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Binge Eating Disorder vs. Overeating vs. Emotional Eating

Binge eating disorder is characterized as a loss of control while eating. Individuals with this disorder will engage of “out of control” binging episodes for at least once a week for three months and often have no concept or control of which foods they are consuming. Additionally, individuals will eat extremely fast or eat regardless if they are full and will have feelings of guilt, shame, loss of control, and will often eat in secret out of embarrassment.

Overeating is not an eating disorder

Overeating is not connected to feelings of loss of control or guilt, but rather many individuals may overeat due to stress or certain food cravings. Reaching for extra cookies or an extra helping of dinner is much different from binge eating disorder.

Most of us find ourselves digging in for that second helping of dessert or that extra scoop of potatoes at dinner even though we know this may not be the healthiest choice. We tend to eat even if we are full especially at all-you-can-eat buffets, holiday parties or Thanksgiving dinner. Overeating is quite common. However, it differs drastically from binge-eating disorder. For starters, overeating is not considered an eating disorder, as it is not as severe as binge-eating disorder. Overeating is more of an irregular behavior that occurs every so often. Many people who engage in overeating are not necessarily overweight and may be in great physical shape however they choose to overindulge every once in a while. On the contrary, there are people who overeat who are overweight. Many people who overeat are often in control of what they are eating but actively choose to eat more and more food. This differs drastically from binge-eating disorder which is a disorder characterized by the loss of self-control. Overeating can potentially lead to binge-eating disorder however for this to happen; they must meet a specific set of criteria.

Food in relation to mood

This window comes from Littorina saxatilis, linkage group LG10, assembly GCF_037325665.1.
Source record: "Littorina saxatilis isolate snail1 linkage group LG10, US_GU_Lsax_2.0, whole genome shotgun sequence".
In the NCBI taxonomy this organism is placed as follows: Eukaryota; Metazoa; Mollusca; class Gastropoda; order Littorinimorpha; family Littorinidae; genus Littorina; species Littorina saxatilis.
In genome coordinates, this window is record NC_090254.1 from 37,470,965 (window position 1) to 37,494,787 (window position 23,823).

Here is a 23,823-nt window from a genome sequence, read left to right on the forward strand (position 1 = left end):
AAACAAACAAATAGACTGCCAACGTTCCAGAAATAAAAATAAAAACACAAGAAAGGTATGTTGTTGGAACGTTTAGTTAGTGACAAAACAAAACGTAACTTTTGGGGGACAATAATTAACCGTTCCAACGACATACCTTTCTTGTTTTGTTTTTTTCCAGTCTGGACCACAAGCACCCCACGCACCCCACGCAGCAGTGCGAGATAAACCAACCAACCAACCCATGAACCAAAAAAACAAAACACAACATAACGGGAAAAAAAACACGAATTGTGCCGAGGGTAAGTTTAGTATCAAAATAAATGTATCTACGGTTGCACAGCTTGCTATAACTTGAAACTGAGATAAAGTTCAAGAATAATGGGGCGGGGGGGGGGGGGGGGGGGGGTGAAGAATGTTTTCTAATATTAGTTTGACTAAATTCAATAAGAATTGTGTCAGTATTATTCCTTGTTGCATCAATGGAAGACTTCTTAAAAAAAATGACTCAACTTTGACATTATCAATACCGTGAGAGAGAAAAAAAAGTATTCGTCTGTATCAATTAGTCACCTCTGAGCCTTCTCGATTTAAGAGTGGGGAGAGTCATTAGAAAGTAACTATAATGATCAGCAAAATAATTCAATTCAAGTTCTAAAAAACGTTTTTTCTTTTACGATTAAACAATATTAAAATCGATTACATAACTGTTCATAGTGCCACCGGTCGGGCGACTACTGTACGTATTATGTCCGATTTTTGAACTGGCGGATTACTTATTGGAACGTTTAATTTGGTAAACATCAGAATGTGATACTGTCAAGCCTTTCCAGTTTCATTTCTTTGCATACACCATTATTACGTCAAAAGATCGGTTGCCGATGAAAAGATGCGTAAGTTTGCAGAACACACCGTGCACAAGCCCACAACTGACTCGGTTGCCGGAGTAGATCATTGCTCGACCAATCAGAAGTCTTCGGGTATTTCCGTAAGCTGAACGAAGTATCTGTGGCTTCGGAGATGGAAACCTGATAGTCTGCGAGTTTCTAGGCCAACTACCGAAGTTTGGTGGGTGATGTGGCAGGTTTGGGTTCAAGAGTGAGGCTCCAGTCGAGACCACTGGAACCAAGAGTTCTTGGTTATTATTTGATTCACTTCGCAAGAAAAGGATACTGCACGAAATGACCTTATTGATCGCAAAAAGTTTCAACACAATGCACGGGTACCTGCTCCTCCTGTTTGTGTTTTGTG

Food is such an essential part of life and culture. Weddings, celebrations and birthdays are generally centered on food, bringing people together. Food is also necessary for survival; it nourishes our physical bodies and sharpens our minds so we can live a longer and healthier life. However, when we use food as a coping mechanism, it can become the enemy; leading us down a slippery slope of negative feelings, body shaming and low self-esteem. Studies have shown that negative moods are associated with unhealthy foods including sugary snacks and fried foods. However, research is controversial when it comes time to positive moods and food choices. According to an article about food and its association with mood, some studies have shown that in a happy state of mind individuals may crave unhealthy foods such as chocolate chip cookies whereas others may crave raw vegetables or nuts; the main deciding factor may be long-term versus short-term happiness. Individuals who believe they will be happier for a longer period of time are more likely to indulge in healthy snacks compared to those individuals who think their happiness will be short lived.

So what causes emotional eating?

To overcome emotional eating, one must understand what causes this behavior. Many behavioral health professionals believe the underlying triggers associated with emotional eating are similar to those associated with formal eating disorders.

Unconscious eating vs. mindful eating: Many eating disorder professionals believe that emotional eating is triggered by unawareness. We often pick at our food when we are finished with our meal even though we are no longer hungry or eating snacks just because they are placed in front of us. Mindless or unconscious eating is a direct result of being unaware of being present in the moment. It is essential to be mindful of what we are thinking, feeling and doing in the present moment. Practicing mindfulness when it comes time to eating can prevent us from eating endless amounts of food without even being aware.

Center For Discovery